Neil and I were apart of the Editorial Staff regarding TEI markup standards and revision. Our goal was to refine the markup in a way that focused on the clarity, consistency, and effectiveness of the tags themselves. For example, we found a limited use of the tag <roleName> surrounding terms like “Capt” or “Gen”. However, when it transferred to the extract file, it did not include the context of whom it was referring to, and it was not used consistently throughout the journal, therefore it proved to be neither clear nor consistent so we dropped its use. Instead, we kept the role titles within the <persName> tag. Yet, even so, we still found variation in spelling of certain names as well as a general ambiguity as to who each person referenced was. Therefore, we collected all the extract data under the tag persName, organized it, and researched civil war records to determine whom Linn was referring to. Then, we created TEI ID tags, such as #CGS for Captain George Shorkley, to include more information like birth, death, full name, and position on the names that were most referenced. This helped us find true spelling for names as well as provide a clearer and more in-depth understanding of the context Linn was writing about.
Going through the text further, we found insufficient use of tags like <name type=”event”>, used to describe weather or meals, and the <trait> tag, so we decided to remove them given their inconsistency and general inapplicability to the rest of our project. We also decided to add a tag that we saw wasn’t being used, <orgName>, to describe army groups or other organizations, which otherwise were mislabeled under <persName>.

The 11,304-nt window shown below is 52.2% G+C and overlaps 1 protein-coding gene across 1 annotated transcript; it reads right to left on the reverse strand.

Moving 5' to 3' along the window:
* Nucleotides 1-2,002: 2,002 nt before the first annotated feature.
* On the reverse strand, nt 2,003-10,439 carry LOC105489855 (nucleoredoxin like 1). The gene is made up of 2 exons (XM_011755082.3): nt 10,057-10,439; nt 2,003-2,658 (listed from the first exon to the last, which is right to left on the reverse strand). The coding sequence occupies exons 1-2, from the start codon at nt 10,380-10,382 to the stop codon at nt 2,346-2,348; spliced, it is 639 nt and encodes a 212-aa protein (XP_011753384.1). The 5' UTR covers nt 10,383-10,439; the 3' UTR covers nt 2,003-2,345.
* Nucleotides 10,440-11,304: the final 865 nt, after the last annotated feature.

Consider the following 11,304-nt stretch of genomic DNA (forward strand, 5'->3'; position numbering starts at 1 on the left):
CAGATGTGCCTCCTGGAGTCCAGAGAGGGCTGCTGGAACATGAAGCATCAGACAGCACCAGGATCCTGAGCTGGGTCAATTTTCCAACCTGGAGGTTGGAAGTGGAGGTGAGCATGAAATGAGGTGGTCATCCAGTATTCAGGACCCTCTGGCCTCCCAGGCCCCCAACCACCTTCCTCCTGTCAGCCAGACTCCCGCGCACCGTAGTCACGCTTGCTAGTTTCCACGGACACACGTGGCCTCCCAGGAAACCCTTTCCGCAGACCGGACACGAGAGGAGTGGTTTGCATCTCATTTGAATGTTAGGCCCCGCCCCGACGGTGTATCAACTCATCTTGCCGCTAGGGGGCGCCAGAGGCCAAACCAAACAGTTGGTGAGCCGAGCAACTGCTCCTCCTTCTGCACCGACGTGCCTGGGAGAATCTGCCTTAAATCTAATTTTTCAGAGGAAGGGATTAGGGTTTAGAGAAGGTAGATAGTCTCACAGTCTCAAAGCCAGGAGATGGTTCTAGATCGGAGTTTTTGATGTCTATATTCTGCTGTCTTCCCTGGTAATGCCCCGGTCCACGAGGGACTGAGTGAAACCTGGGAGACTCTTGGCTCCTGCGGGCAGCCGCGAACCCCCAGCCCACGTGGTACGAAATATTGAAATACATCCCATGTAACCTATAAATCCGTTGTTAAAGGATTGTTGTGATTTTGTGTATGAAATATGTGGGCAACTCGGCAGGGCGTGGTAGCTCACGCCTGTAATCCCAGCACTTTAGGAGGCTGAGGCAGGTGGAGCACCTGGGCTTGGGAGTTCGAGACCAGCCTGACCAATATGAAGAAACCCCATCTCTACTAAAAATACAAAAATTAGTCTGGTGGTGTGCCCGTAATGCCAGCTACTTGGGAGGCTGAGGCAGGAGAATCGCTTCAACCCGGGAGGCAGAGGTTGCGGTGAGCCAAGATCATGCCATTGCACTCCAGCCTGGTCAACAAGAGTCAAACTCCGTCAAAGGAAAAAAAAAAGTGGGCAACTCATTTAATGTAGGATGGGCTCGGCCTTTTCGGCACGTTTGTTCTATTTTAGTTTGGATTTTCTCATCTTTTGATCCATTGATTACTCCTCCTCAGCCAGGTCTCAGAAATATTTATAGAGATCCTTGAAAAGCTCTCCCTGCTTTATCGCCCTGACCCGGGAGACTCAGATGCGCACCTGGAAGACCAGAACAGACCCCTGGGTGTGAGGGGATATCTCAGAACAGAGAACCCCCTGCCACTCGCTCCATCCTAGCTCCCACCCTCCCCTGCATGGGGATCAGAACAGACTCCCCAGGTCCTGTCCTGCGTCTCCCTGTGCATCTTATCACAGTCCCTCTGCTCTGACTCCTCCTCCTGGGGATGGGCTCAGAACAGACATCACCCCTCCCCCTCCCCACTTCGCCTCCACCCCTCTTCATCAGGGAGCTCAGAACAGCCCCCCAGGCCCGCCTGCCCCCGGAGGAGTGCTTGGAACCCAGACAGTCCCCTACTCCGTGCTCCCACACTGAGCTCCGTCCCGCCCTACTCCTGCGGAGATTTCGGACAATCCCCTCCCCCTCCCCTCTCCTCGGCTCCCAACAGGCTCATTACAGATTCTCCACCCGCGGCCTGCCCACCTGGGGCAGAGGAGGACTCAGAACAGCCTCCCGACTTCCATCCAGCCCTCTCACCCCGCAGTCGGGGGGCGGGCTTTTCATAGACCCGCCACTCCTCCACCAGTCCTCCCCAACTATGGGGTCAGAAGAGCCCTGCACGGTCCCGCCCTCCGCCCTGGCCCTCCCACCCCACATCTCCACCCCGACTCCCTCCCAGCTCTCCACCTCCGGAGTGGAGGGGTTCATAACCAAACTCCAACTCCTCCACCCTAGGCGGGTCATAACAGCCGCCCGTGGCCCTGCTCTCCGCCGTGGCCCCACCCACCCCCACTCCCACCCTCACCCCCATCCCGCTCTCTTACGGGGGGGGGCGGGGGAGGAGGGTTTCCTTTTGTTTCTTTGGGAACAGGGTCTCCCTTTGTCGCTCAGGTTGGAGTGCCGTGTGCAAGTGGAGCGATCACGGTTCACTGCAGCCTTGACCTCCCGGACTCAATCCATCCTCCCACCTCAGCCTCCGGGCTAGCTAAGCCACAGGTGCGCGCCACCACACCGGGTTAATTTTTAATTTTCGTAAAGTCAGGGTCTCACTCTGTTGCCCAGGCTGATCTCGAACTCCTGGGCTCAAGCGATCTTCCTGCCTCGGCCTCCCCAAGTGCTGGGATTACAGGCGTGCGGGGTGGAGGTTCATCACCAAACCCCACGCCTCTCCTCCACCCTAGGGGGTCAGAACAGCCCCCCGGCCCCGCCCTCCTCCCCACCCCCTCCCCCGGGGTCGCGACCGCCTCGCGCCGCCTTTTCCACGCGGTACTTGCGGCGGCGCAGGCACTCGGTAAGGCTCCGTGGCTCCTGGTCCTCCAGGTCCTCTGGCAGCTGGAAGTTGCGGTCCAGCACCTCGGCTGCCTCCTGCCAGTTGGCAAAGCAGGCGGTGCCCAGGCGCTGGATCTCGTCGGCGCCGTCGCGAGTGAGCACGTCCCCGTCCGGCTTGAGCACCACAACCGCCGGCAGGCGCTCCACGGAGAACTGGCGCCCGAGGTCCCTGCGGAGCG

We found the need to add specificity to certain tags as well, such as what we did with the TEI ID tags, but instead using “n” within the tag. For example, to specify certain places, like Roanoke, we used <placeName n=”Roanoke Island”> to clarify. Also, we decided to add use of n=”pers” and n=”weather” under the <state> tag, to clarify between the descriptions of emotional or descriptive state, and the state of the weather. Finally, for objects, we used <objectType n=“boat”> to indicate which were ships or boats.
Individually, after we made a decision of our overall goal and set the TEI standards, we split up the work accordingly. Neil would individually revise the TEI markup detail throughout the document, while I wrote the statement explaining our decisions and goal as the staff. Then I took the data from the persName extract to determine the identities and correct spelling of those mentioned using Civil War databases, and then I created and defined the TEI ID tags that Neil then applied to the document. Together we discussed whether certain terms should be included under certain tags and we each double checked spelling and formatting of the document when we finished.
This is a screenshot of the excel sheet that I used to organize all the data I collected of each identity from different Civil War databases.
After determining which of the names were used most frequently, I created and defined TEI IDs for each, including information like their title, full name, birth, and death.
I found this project to be a culminating experience, where the whole class worked together to finalize not only a topic that has been the focus of a large portion of this semester, but also by having each of us use skills learned throughout the semester. My favorite part, however, was knowing that all of our work will go toward something larger than the class itself, a unique history that hasn’t been touched by any other institution but ourselves. This unparalleled history is the key feature of this project and I am so grateful to be apart of the process.